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Today's word on journalism

March 17, 2009

Seattle Post-Intelligencer, 1863-2009

"Can Seattle's oldest newspaper be successfully transformed into a child of the information age? The Northwest is a land of big dreams. With the demise of the Soviet Union, one quipster noted that Puget Sound is now home to three empires still bent on global dominion: Microsoft, Amazon.com and Starbuck's. If the stars align properly and with a quality product, Seattle will show the way to a new model for journalism of the written word."

--Joel Connelly, columnist, in today's final print edition of the Seattle Post-Intelligencer

Editorial Comment: And when the newspapers die. . . .

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River Heights residents upset about Logan's expansion of 100 East St.

By Patrick Oden

February 27, 2009 | RIVER HEIGHTS ­ Many residents of 500 South Street attended Tuesday night's City Council meeting to voice their concerns over Logan City's development of 100 East Street, which borders River Heights.

The residents expressed extreme concern over the potential for increased traffic flow on their street, as well as the potential loss of property at least one resident faces.

The residents requested that the council construct a gate across 500 South where it meets 100 East Street, which will provide emergency vehicle access but prevent public traffic.

Afraid that Logan city might try to "bully" River Heights, former councilwoman Mary Barrus said, "I don't want the big dog [Logan City] to take a bigger bite than it needs to… it needs to be put back on its leash."

The demolition of a small bridge at the end of 500 South Street would also prevent residents from being able to access their mailboxes, which are presently located across the bridge from their homes. Barrus asked the council to question Logan as to whether or not the city had made provisions for the situation, or if the post office had a solution.

"From what I understand, it literally takes an act of Congress to get mailboxes moved," Barrus said.

"I suspect if you ask the postmaster he would say, 'What? What bridge?'" said Councilman Rob Gines in response to Barrus' concerns.

Resident Pat Trostle expressed her displeasure about being asked to sell Logan city more than 10 feet in depth along the edge of their property. Trostle said this would consume a large portion of her flower garden, driveway, and a 100-year-old tree.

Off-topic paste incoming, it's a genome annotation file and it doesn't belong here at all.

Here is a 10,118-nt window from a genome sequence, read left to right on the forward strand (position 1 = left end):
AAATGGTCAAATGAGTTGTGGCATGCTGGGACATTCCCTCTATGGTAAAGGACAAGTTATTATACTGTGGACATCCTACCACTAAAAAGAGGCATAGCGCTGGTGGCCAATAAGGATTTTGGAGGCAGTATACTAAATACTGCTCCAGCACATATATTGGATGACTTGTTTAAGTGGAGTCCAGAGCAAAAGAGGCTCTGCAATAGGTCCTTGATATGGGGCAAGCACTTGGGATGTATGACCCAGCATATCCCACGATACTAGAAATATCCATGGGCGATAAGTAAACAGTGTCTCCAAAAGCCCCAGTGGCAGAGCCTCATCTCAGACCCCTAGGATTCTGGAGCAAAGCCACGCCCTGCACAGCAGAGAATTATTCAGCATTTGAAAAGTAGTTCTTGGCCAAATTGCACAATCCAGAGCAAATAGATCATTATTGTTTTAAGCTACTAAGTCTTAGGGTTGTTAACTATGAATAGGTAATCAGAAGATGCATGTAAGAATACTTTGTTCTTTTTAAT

Mayor Bill Baker assured Trostle that River Heights controlled eminent domain relating to her property and she would not be forced to sell any portion of her lot to Logan.

After nearly 45 minutes of comment from the residents, Baker said, "There is no one [city council members] here who disagrees with anything anyone [residents] here says."

The residents and the council agreed the best solution would be to cut a new road into 500 South Street from the north. A feasibility study of this project has already begun.

In other matters, the resolution to transfer monies from the General Capital Fund to the Water Fund was unanimously approved by the council. With the reallocation of $416,625 there remains $169,911 in the General Capital Fund and brings the Water Fund to $133,958 from its previous deficit.

"The only thing that changes is we quit paying interest on a loan to ourselves… which is wrong," said Gines.

Additionally, in an effort to reduce expenses, the city is presently soliciting bids according to policy, to replace the city's copier and printers with a unit that will accomplish all the city's needs and reduce annual cost from approximately $660 to $200. The cost of the new copier is estimated at $5,000, and the $200 annual contract will allow for 26,000 copies, roughly one-half a cent per page printed.

Further, the city took advantage of a Department of Transportation sale and purchased a surplus vehicle, a late model truck, at 45 percent below market value, just over $6,000.

 

NW
KS

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